Andrew Worth is a science journalist with optic nerve taps and a gut full of memory chips. Burnt out after completing a documentary on controversial developments in biotechnology, he turns down a chance to report on a baffling new mental disorder known as Distress and instead takes an assignment covering the Einstein Centenary Conference on the artificial island of Stateless. There, a young South African physicist, Violet Mosala, is expected to unveil her candidate for a Theory of Everything.
But the assignment is not the tropical respite Worth was expecting. While the politics surrounding the creation of Stateless grows more turbulent, and ignorance cults stage protests against the gathering scientists, a secretive group known as the Anthrocosmologists, with some very strange ideas about the Theory of Everything, begin to enact their own agenda.
Most Helpful Customer Reviews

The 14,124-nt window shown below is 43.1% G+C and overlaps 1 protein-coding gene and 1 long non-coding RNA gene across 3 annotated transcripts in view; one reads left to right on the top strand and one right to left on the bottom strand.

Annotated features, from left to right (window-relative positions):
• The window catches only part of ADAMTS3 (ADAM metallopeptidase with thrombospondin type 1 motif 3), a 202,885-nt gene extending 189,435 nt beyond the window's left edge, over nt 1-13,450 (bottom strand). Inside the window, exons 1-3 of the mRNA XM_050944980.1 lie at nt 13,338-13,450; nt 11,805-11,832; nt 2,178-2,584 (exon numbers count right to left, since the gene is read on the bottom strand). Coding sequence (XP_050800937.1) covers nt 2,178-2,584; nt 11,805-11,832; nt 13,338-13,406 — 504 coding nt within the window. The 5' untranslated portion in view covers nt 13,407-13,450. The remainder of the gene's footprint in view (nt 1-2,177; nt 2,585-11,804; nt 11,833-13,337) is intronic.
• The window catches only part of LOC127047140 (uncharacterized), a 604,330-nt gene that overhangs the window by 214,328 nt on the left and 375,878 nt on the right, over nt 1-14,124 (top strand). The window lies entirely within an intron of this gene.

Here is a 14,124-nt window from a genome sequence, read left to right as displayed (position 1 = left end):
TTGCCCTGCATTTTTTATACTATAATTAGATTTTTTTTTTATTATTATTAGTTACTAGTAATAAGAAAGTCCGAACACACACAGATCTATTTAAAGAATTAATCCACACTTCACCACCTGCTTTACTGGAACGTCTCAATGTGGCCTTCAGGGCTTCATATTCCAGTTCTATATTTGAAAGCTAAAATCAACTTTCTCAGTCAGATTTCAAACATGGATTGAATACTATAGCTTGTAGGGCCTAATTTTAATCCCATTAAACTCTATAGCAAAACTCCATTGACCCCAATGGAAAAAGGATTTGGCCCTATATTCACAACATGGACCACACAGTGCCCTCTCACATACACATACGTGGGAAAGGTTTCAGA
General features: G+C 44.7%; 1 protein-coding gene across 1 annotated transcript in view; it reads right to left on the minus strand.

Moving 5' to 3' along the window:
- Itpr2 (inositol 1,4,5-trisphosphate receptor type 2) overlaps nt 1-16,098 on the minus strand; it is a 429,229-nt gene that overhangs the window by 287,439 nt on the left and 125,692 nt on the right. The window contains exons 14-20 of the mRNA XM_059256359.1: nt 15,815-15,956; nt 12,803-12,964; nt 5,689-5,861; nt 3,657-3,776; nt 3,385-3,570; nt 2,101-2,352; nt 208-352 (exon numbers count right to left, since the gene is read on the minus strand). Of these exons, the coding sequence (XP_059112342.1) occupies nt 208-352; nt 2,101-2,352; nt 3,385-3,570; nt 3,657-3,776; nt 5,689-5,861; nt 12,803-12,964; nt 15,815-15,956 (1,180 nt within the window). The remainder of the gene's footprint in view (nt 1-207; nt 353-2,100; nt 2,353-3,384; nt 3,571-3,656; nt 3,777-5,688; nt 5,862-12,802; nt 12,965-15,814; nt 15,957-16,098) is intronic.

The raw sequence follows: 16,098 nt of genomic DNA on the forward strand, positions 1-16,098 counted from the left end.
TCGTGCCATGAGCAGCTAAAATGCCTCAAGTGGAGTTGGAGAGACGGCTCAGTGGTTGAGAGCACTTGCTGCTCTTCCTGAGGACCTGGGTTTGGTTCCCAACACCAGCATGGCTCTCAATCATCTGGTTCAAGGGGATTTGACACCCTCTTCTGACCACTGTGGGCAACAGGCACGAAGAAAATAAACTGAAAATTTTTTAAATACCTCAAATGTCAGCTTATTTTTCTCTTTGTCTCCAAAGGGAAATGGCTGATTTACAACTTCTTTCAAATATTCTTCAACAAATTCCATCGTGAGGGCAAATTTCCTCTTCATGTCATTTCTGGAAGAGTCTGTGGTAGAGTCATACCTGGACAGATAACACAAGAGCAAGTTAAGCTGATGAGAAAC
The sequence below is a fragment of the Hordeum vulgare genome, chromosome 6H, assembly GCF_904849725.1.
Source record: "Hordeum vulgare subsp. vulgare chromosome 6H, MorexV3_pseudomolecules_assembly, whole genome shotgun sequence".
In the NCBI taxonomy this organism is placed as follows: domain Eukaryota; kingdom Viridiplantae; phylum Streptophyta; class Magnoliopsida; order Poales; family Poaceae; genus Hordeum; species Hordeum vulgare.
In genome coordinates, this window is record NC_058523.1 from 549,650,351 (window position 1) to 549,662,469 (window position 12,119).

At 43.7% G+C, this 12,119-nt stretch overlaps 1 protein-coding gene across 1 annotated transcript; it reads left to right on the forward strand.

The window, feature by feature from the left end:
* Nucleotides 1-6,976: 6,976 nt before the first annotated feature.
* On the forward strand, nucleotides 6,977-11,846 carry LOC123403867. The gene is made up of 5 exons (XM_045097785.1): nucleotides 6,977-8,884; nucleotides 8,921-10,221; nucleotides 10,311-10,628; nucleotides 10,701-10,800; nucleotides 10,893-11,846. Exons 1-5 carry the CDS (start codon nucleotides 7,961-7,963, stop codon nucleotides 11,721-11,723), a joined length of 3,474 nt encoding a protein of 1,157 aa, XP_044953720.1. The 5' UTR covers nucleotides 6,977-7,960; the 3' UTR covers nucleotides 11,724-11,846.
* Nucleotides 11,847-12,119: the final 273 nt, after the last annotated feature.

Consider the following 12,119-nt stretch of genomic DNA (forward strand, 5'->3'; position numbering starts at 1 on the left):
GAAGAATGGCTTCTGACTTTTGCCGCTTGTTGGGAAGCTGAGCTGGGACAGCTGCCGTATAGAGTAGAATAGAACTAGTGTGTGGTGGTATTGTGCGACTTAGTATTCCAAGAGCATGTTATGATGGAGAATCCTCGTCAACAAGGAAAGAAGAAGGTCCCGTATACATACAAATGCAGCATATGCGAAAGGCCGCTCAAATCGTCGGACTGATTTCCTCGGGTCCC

so very close to this one, but so different. I say the previous reviewer doesn't know what he's talking about. Egan builds innumerable technological and sociological facets of an intricate society, balanced on the edge of collapse, and with each new facet, he just begins to suggest an entirely different paradigm it could create. this is a book not about the end of the world, though it comes terrifyingly close to unravelling into a sollipsist oblivion, it is a book about a world, a fractured and fragmented global culture, where all members struggle for identity, and find it in myriad cults or novel technological expression. this is a book of concepts, many many concepts. some barely suggested, some deeply explored, but cover to cover this book is full of fascinating ideas. five stars. without a doubt.